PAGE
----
The news yesterday that FDA is putting tighter restrictions on Avandia (rosiglitazone), the diabetes drugs, was important but not surprising.
In July, an advisory panel to the agency took a rather dim view of the drug. Ten of the 32 votes were for increased warnings and tighter restrictions, and 12 were for pulling the drug off the market completely (which is what European regulators decided to do).
Avandia and a related diabetes medicine, Actos (pioglitazone), already had a “black box warning”about an increased risk of heart failure. Avandia also carries an additional warning, about heart attacks. The Health Letter‘s annual list of the top 10 health stories of the year included an item about Avandia in 2007.
And the side effects aren’t just limited to the heart. This is what our Special Health Report on diabetes has to say on the subject:
However, these medications [thiazolidinediones, or TZDs, which include rosiglitazone and pioglitazone] have been linked to to several health problems, prompting some physicians to limit prescribing them. People taking these drugs should be aware that all the TZDs can cause fluid retention and weight gain and may increase the risk of heart failure—a side effect that in 2007 prompted the FDA to ask the manufacturers of rosiglitazone (Avandia) and pioglitazone (Actos) to add a “black box” warning to these medications. These two medications have also been shown to raise the risk of bone loss and fractures, particulary among women. Rosiglitazone may also increase the risk of heart attack and is generally not recommended.
One begins to wonder who would want to take—or prescribe, if you’re a clinician—these drugs!
But here’s the catch: Avandia and other thiazolidinediones are very good at reducing insulin resistance, a central feature of diabetes and a reason blood sugar levels get out hand (insulin ushers blood sugar into cells, so when insulin is resisted, blood sugar levels climb).
Furthermore, the TZDs zero in on fat cells, and the metabolic mischief stirred up by fat cells—the chemicals and hormones they unleash—is a driving force behind diabetes.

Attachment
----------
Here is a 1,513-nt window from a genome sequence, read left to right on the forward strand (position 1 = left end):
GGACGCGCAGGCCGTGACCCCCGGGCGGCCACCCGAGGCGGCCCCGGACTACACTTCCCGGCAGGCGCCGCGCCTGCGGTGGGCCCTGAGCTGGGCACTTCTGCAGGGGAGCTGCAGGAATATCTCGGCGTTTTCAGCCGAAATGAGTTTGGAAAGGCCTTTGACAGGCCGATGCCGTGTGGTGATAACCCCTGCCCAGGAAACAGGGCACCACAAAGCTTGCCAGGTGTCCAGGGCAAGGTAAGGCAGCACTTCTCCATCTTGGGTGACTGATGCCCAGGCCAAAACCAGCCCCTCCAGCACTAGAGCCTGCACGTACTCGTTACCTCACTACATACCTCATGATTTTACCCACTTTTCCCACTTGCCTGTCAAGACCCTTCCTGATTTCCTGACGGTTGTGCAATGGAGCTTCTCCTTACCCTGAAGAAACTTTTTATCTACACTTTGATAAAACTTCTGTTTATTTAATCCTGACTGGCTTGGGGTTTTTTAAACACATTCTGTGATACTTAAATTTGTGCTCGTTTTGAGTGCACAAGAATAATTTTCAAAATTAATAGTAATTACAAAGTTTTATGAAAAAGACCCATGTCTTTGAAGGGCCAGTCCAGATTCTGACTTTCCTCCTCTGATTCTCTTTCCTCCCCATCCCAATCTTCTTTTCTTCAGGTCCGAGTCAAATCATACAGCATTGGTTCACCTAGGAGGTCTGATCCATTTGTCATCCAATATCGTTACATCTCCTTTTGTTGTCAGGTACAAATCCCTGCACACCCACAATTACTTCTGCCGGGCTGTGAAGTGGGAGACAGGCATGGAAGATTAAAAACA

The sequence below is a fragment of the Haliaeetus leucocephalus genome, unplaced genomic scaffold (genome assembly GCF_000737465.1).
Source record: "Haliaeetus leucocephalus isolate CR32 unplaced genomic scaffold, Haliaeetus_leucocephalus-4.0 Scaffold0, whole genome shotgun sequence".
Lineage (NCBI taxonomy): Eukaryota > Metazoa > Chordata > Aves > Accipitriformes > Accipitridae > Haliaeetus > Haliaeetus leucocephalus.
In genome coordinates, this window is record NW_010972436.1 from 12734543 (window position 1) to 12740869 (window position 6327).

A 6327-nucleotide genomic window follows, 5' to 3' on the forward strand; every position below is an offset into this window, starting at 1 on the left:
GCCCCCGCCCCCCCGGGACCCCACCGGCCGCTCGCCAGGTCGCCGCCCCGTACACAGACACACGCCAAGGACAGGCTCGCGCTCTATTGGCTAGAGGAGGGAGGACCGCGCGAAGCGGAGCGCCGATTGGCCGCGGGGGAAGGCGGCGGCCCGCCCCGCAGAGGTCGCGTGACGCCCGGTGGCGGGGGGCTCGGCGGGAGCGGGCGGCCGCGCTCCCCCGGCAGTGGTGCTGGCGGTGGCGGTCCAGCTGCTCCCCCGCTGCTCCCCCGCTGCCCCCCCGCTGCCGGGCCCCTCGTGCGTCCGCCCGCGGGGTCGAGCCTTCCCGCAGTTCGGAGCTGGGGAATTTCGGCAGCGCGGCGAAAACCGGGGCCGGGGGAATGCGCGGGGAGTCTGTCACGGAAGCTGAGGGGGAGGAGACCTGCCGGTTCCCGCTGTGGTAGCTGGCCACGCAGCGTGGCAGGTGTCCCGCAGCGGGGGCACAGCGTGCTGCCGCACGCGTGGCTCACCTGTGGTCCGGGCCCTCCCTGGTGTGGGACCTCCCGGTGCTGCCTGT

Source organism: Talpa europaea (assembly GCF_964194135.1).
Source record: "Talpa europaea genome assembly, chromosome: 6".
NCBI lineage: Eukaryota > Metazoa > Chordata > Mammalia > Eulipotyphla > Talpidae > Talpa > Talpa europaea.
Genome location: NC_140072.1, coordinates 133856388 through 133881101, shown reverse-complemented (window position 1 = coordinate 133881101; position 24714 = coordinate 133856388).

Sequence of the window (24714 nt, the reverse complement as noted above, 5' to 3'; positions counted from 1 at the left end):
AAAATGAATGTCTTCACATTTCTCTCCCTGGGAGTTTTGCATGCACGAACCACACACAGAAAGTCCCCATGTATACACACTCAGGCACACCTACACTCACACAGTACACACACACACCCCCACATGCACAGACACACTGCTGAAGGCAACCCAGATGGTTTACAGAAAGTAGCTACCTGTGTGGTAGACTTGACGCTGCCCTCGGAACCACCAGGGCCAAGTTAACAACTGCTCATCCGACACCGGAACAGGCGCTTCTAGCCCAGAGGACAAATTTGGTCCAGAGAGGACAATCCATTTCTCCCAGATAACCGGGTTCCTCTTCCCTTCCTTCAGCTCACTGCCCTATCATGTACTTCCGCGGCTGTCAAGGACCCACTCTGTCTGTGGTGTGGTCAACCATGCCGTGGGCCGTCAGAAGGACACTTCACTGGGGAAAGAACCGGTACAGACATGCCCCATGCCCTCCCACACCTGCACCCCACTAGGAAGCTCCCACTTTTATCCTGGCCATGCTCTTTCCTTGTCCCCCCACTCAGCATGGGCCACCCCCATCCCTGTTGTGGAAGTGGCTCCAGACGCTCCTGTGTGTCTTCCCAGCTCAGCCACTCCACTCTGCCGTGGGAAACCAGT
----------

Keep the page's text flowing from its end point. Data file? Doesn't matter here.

More specifically, the TZDs work by activating a receptor in the nuclei of fat calls, called PPAR-gamma. (If you must know, PPAR stands for peroxisome proliferator-activated receptor. Occasionally acronyms can be a real blessing.)
PPAR-gamma has been called master regulator of fat cell biology. By activating PPAR-gama, the TZDs dial down the production of insulin-resistance-inducing agents (TNF-α, interleukin-1, resistin) while cranking up the production of a insulin-sensitizing hormone, adiponectin.
All good—except, not really, because of the side effects. Switching on PPAR-gama with TZDs seems to produce them, too.
But Bruce Spiegelman, a professor of cell biology at Harvard Medical School and the Dana-Farber Cancer Instiute, a Harvard affiliate, seems to have come up with an an alternate strategy for affecting PPAR-gama—one that might avoid the side effects.
In an article in July in the Nature, Spiegelman and his collaborators reported findings that showed that, in addition to its primary binding activity, rosiglitazone blocks phosphorylation of PPAR-gama. Phosphorylation is the addition of a phosphate group to an organic compound. In biochemistry, phosphorlyation often triggers an important change in how a compound behaves.
Spiegelman’s experiments—one of which included taking biopsies of fat tissue of people taking rosiglitazone—also showed that the inhibition of phosphorylation of PPAR-gama was associated with anti-diabetic effects.
Put another way, the phosphyloration of PPAR-gama in fat cells may, in fact, be a critical step in the many that wind up producing diabetes. Stop or retard phosphyloration and you might rein in the metabolic havoc caused by fat cells and their diabetes-producing ways.
An enthusiastic commentary in the same issue of Nature as Spiegelman’s article compared the research results to ” refreshing wind over the PPAR-gama field” that could revitalize the once-bustling area of research. So rather than give up on PPAR-gama as target, as has been suggested because of Avandia’s rise and fall, researchers and drug companies might focus finding ways to affect it more selectively through phosphorlyation.
Elsewhere, the commentators (who clearly have a fondness of metaphor) said the researcher community had been “fishing with the wrong bait” and that the Spiegelman results call into question all the effort that has been put into finding potent PPAR-gama activators, such as rosiglitazone.
When we spoke to Spiegelman yesterday by phone, he said he was “neutral” on the FDA move to restrict access to Avandia. But he said finding more selective compounds is a realistic goal: “It’s absolutely not pie in the sky.”
Several candidates are mentioned in the Nature article. They don’t have names and are labeled with mash-ups of letters and numbers because they’re still in the early stages of testing and development. Spiegelman told us in an email that none have been tested in humans, yet results from animal studies were promising, though they were abandoned for diabetes for one reason or another. Maybe that will change.
Rosiglitazone could be modified to be more selective, said Spiegelman, but he doubted that drug developers would try for both patent and marketing reasons.
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